Surakta, Su-rakta: 10 definitions


Surakta means something in Hinduism, Sanskrit, biology. If you want to know the exact meaning, history, etymology or English translation of this term then check out the descriptions on this page. Add your comment or reference to a book if you want to contribute to this summary article.

In Hinduism

Natyashastra (theatrics and dramaturgy)

Source: Wisdom Library: Saṅgītaśiromaṇi

Surakta (सुरक्त, “harmonious”) refers to one of the ten good qualities (guṇa) of a song (gīta), according to the Saṅgītaśiromaṇi 14.75-76, where they are commonly known as the gītaguṇa. The Saṅgītaśiromaṇi (“crest-jewel of music”) is a 15th-century Sanskrit work on Indian musicology (gāndharvaśāstra). Accordingly, “harmonious (surakta) means that the flute (veṇu), the stick-zither (vīṇā, also: lute) and the singer (gātṛ) are perfectly in tune with each other. Surakta implies that in the accompaniment there are no disharmonies with the sound produced by the singer.”

Natyashastra book cover
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Natyashastra (नाट्यशास्त्र, nāṭyaśāstra) refers to both the ancient Indian tradition (shastra) of performing arts, (natya—theatrics, drama, dance, music), as well as the name of a Sanskrit work dealing with these subjects. It also teaches the rules for composing Dramatic plays (nataka), construction and performance of Theater, and Poetic works (kavya).

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Shaktism (Shakta philosophy)

Source: Google Books: Manthanabhairavatantram

Surakta (सुरक्त) refers to “beautiful red”, according to the Manthānabhairavatantra, a vast sprawling work that belongs to a corpus of Tantric texts concerned with the worship of the goddess Kubjikā.—Accordingly:—“Kāmarūpa, beautifully red [i.e., surakta], the abode of many qualities, is in authority over the principle of the Point. (Present there is) Kāmāvvā, who is passion, and Siddhayogeśvarī, the mother of the fear of the fettered. Navātman is the reality. Uḍḍīśa is the Siddhanātha, adorned with all the qualities and very large, he is the Lord Navātman who removes the impurity of the Age of Strife. (This seat) is well known as the Mudrāpīṭha. Passionate, it is called Mahocchuṣma to which the three worlds bow, and the cave is called Candra. [...]”.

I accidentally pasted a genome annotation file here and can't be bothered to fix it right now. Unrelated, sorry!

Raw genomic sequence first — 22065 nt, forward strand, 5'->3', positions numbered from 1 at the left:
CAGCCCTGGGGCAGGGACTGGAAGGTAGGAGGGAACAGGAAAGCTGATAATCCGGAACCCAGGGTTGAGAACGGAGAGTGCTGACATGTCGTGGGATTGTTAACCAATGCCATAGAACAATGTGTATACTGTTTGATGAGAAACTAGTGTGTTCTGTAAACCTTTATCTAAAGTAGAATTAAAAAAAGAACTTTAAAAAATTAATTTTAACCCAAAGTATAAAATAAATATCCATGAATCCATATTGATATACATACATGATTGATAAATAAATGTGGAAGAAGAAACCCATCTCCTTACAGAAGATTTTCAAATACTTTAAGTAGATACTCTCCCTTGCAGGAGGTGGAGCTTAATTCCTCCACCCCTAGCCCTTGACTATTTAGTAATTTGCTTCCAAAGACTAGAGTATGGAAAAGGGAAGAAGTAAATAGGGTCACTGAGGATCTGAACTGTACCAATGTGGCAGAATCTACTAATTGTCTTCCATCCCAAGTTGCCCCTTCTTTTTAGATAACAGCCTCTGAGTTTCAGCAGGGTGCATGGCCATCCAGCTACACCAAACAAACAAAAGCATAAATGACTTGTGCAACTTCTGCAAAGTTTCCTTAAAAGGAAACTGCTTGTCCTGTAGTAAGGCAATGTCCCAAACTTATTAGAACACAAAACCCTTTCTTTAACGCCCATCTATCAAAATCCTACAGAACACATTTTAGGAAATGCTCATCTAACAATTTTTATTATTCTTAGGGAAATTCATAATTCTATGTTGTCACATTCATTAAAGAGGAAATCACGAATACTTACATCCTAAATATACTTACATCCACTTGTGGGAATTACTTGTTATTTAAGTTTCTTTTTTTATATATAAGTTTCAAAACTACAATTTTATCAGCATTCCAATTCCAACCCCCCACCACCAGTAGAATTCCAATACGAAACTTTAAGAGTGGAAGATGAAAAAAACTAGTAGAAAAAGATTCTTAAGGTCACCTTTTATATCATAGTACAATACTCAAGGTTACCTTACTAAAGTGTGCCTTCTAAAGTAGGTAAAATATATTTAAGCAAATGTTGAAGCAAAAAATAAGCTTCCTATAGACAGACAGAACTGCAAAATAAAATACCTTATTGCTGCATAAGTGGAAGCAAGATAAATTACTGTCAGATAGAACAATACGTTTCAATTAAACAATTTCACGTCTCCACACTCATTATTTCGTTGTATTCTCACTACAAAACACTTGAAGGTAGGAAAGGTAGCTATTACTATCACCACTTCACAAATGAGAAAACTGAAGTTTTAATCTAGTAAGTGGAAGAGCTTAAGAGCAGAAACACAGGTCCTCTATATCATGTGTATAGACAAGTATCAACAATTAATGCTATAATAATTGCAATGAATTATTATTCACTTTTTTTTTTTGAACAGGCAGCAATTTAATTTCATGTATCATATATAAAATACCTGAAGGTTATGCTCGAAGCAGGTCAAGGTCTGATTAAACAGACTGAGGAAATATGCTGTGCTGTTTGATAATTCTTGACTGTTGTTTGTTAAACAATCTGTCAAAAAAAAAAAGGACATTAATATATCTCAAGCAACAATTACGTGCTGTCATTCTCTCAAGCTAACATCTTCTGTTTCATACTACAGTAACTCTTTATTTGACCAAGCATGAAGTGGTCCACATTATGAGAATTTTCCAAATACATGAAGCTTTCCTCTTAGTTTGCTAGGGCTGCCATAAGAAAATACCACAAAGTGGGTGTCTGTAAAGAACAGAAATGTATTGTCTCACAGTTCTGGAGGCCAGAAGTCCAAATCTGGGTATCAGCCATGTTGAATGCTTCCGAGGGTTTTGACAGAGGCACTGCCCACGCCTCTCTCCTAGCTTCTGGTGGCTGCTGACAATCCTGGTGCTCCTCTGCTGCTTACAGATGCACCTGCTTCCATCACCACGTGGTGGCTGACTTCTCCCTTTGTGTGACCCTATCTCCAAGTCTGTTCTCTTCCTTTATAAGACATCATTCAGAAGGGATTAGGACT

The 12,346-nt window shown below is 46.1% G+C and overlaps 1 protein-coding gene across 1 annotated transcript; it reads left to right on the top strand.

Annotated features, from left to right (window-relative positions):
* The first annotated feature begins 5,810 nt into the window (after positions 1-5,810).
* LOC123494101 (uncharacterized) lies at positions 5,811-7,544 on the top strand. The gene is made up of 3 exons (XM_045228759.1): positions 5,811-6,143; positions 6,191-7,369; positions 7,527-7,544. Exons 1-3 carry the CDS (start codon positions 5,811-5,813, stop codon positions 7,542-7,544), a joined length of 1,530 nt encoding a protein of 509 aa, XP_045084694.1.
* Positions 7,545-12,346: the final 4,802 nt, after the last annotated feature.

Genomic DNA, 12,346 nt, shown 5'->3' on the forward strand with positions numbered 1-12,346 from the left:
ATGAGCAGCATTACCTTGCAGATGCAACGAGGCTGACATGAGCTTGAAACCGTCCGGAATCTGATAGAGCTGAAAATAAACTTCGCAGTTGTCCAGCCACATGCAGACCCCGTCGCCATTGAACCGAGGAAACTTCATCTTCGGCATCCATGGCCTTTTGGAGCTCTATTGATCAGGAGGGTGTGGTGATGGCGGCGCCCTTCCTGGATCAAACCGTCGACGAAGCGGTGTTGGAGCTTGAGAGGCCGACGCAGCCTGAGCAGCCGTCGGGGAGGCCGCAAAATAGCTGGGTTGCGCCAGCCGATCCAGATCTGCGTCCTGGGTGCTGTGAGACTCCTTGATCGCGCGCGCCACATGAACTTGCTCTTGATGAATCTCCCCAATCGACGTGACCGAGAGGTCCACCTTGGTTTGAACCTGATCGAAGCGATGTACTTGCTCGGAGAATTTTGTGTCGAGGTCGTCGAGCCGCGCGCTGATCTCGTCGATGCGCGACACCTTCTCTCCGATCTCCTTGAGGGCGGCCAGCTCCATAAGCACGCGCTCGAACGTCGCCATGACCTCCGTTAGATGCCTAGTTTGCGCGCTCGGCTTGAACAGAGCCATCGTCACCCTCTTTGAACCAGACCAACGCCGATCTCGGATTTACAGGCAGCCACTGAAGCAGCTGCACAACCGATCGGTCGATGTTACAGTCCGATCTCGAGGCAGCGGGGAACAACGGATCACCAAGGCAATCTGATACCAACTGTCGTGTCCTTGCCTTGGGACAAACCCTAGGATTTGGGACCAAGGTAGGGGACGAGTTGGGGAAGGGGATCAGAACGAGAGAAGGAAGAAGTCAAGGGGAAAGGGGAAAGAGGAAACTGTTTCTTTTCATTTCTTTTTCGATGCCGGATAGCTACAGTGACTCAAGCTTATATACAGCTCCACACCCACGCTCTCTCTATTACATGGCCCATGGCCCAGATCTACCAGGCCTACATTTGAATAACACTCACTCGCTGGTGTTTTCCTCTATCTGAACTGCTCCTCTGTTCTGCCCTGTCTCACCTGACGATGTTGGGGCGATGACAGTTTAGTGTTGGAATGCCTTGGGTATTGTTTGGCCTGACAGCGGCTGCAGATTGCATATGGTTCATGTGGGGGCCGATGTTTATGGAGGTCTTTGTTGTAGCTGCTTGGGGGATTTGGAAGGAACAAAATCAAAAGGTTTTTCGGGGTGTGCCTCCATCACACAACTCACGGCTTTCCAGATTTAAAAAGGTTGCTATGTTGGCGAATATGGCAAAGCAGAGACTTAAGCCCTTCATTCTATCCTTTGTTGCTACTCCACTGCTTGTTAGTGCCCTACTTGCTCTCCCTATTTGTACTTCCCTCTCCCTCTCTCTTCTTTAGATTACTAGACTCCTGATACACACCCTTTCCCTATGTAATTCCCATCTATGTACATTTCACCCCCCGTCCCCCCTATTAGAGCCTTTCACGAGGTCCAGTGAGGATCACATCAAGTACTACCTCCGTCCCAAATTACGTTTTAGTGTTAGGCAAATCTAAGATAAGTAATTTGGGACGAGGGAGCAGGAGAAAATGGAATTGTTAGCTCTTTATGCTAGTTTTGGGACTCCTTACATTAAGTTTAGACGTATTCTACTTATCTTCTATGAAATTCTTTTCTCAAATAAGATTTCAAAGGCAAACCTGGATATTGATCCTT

Shaktism book cover
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Shakta (शाक्त, śākta) or Shaktism (śāktism) represents a tradition of Hinduism where the Goddess (Devi) is revered and worshipped. Shakta literature includes a range of scriptures, including various Agamas and Tantras, although its roots may be traced back to the Vedas.

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Ayurveda (science of life)

Toxicology (Study and Treatment of poison)

Source: Shodhganga: Kasyapa Samhita—Text on Visha Chikitsa

Surakta (सुरक्त) refers to “red coloured (injuries)” (caused by snake-bites), as taught in the Damśarūpa (“aspects of snake-bites”) section of the Kāśyapa Saṃhitā: an ancient Sanskrit text from the Pāñcarātra tradition dealing with both Tantra and Viṣacikitsā—an important topic from Āyurveda which deals with the study of Toxicology (Agadatantra or Sarpavidyā).—The author discusses conditions under which snakes bite, types of fangs and bites, vital spots of bite which can be fatal, stages of envenomation and astrological considerations for snake-bite effect. If the injury caused by the bite is (wet) soaked with saliva and is of red colour (surakta), there is a possibility of cure. The bite caused by a serpent in search of a dwelling place also can be cured.

Ayurveda book cover
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Āyurveda (आयुर्वेद, ayurveda) is a branch of Indian science dealing with medicine, herbalism, taxology, anatomy, surgery, alchemy and related topics. Traditional practice of Āyurveda in ancient India dates back to at least the first millenium BC. Literature is commonly written in Sanskrit using various poetic metres.

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Sports, Arts and Entertainment (wordly enjoyments)

[«previous next»] — Surakta in Arts glossary